Found Faces is one of those light-hearted photobooks that compiles photos taken by fun-loving photographers from all over the world. It’s a celebration of the artist in all of us — and it’s sure to make you smile. The focus of this book is the art of finding “faces” in unexpected places — and the combined result is a riot of quirky points of view.It includes the work of over 90 photographers from 26 different countries, along with their often-humorous reflections on their particular discoveries.This would be an ideal book to share with a beginning photographer — dozens of examples demonstrating simple ways to “see” differently in the world that’s all around us.  
darksilenceinsuburbia:

Found Faces
1. © Theodore G. Jay Joslin III. Sinking Feeling II
2. © Angel Martinez Martinez. Sometimes I See … Faces!
3. © Richard Harrison. Cardbored? This photo was taken on a hot afternoon in my parents garden. After taking hundreds of photos of our children playing, my eye started to wander, and I found this sad little cardboard man discarded from the packaging of a playhouse.
4. © Danielle Cosme. A Seedy Smile
5.© Drew Makepeace. Wall Face. I don’t actively look for faces; they pop out at me when I least expect it. Its like the faces are finding me rather than the other way around.
6. © Georgescu Catalin Cristian. Rasta Mana. This face is made out of the wires and cables that dangle from the side of my desk. They caught my eye while I was resting in bed with my head tilted sideways. I stared at the screws and began to see the face of a rasta man with braided hair. And no, I did not set this shot up.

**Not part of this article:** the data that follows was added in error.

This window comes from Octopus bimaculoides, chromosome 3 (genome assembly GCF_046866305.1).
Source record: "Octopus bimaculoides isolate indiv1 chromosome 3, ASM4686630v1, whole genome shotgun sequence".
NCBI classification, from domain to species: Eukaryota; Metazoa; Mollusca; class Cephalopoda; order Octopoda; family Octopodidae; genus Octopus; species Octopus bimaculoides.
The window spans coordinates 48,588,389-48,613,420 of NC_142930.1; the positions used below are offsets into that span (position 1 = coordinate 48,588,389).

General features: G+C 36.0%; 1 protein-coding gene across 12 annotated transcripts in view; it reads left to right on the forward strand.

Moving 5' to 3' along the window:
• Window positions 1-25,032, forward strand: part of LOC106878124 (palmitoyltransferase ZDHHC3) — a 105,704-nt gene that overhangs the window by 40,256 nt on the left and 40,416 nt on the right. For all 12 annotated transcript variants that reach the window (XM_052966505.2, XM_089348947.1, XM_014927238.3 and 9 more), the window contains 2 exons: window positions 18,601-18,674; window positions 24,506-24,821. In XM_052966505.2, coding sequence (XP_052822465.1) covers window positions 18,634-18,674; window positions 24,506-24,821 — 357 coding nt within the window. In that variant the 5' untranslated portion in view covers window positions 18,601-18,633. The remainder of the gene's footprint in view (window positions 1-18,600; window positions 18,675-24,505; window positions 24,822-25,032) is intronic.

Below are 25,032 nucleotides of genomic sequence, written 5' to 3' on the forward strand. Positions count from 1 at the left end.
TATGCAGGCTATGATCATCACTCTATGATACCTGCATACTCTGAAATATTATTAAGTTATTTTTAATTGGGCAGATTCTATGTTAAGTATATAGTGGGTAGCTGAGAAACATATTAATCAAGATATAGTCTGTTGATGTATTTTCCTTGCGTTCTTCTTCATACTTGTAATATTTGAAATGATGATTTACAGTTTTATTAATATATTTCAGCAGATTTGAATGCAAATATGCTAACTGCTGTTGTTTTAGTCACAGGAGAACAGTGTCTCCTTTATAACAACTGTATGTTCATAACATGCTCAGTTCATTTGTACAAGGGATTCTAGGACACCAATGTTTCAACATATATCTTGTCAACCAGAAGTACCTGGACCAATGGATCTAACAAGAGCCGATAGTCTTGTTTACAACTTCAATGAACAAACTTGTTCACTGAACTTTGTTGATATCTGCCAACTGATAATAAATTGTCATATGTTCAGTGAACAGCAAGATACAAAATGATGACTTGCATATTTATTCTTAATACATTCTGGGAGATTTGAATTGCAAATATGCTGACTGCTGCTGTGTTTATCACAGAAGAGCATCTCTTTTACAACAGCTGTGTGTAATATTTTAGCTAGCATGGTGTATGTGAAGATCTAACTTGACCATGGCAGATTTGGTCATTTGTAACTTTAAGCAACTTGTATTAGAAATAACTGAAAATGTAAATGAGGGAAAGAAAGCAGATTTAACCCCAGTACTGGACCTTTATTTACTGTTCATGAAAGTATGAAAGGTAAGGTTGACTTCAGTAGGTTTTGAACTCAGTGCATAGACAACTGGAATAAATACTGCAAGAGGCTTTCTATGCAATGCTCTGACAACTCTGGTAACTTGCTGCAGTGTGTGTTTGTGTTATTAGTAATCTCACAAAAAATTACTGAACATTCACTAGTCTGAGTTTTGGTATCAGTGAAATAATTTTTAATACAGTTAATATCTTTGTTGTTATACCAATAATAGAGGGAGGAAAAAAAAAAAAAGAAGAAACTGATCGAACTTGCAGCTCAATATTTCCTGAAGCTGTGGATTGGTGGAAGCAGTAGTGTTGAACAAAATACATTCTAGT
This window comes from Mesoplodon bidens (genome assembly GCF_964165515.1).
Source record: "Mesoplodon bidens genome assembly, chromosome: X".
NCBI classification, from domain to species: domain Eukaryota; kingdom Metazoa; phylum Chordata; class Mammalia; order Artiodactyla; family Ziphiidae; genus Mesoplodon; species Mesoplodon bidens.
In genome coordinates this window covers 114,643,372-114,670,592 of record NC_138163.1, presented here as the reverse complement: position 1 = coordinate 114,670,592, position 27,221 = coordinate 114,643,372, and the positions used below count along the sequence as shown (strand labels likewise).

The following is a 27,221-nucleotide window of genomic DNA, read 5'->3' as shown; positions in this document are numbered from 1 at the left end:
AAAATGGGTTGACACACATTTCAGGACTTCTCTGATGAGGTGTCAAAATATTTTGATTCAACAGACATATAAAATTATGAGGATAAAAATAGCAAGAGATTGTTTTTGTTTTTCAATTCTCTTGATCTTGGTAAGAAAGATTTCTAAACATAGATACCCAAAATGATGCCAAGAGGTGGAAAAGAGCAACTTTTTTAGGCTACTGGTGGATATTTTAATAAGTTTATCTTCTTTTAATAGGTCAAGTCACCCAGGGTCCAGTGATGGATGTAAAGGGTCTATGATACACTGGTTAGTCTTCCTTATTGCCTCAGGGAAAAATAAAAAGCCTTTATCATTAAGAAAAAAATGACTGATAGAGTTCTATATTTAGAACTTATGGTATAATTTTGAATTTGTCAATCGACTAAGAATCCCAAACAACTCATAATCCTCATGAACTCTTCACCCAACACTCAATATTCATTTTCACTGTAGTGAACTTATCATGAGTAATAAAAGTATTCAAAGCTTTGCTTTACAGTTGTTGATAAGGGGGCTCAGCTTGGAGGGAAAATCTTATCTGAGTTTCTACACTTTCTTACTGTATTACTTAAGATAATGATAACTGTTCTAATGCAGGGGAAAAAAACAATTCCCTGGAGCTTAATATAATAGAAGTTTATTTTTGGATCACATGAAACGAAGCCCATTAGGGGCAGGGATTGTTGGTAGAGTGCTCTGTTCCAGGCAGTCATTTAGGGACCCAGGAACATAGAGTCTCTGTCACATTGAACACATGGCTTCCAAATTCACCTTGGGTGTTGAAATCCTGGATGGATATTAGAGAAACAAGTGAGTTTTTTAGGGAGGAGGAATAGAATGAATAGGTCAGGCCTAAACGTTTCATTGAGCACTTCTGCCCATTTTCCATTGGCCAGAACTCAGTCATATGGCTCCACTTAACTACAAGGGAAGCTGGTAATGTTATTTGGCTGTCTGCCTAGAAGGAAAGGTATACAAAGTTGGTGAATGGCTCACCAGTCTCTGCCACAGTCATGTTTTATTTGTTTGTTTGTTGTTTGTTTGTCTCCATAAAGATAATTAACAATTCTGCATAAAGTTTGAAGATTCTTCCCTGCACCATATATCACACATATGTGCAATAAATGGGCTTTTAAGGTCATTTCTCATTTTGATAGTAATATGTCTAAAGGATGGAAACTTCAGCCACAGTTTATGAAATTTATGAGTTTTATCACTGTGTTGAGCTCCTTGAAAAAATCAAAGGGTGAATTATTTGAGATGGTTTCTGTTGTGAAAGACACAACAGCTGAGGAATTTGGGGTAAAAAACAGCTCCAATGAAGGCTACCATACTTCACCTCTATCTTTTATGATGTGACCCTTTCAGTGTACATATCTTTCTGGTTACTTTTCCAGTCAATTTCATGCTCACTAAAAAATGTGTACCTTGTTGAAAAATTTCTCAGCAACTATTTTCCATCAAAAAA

7. © Sven Vahar. Smiles Make Hearts Grow
8.© Tim Simpson. How Do You Like Your Eggs? This image is composed of my breakfast. I was having a new kitchen installed and couldn’t boil my weekend eggs, so I bought a microwave egg cooker. One Saturday morning, this face appeared, looking at me, slightly shocked about what was going to happen.

Found Faces is one of those light-hearted photobooks that compiles photos taken by fun-loving photographers from all over the world. It’s a celebration of the artist in all of us — and it’s sure to make you smile. The focus of this book is the art of finding “faces” in unexpected places — and the combined result is a riot of quirky points of view.It includes the work of over 90 photographers from 26 different countries, along with their often-humorous reflections on their particular discoveries.This would be an ideal book to share with a beginning photographer — dozens of examples demonstrating simple ways to “see” differently in the world that’s all around us.  
darksilenceinsuburbia:

Found Faces
1. © Theodore G. Jay Joslin III. Sinking Feeling II
2. © Angel Martinez Martinez. Sometimes I See … Faces!
3. © Richard Harrison. Cardbored? This photo was taken on a hot afternoon in my parents garden. After taking hundreds of photos of our children playing, my eye started to wander, and I found this sad little cardboard man discarded from the packaging of a playhouse.
4. © Danielle Cosme. A Seedy Smile
5.© Drew Makepeace. Wall Face. I don’t actively look for faces; they pop out at me when I least expect it. Its like the faces are finding me rather than the other way around.
6. © Georgescu Catalin Cristian. Rasta Mana. This face is made out of the wires and cables that dangle from the side of my desk. They caught my eye while I was resting in bed with my head tilted sideways. I stared at the screws and began to see the face of a rasta man with braided hair. And no, I did not set this shot up.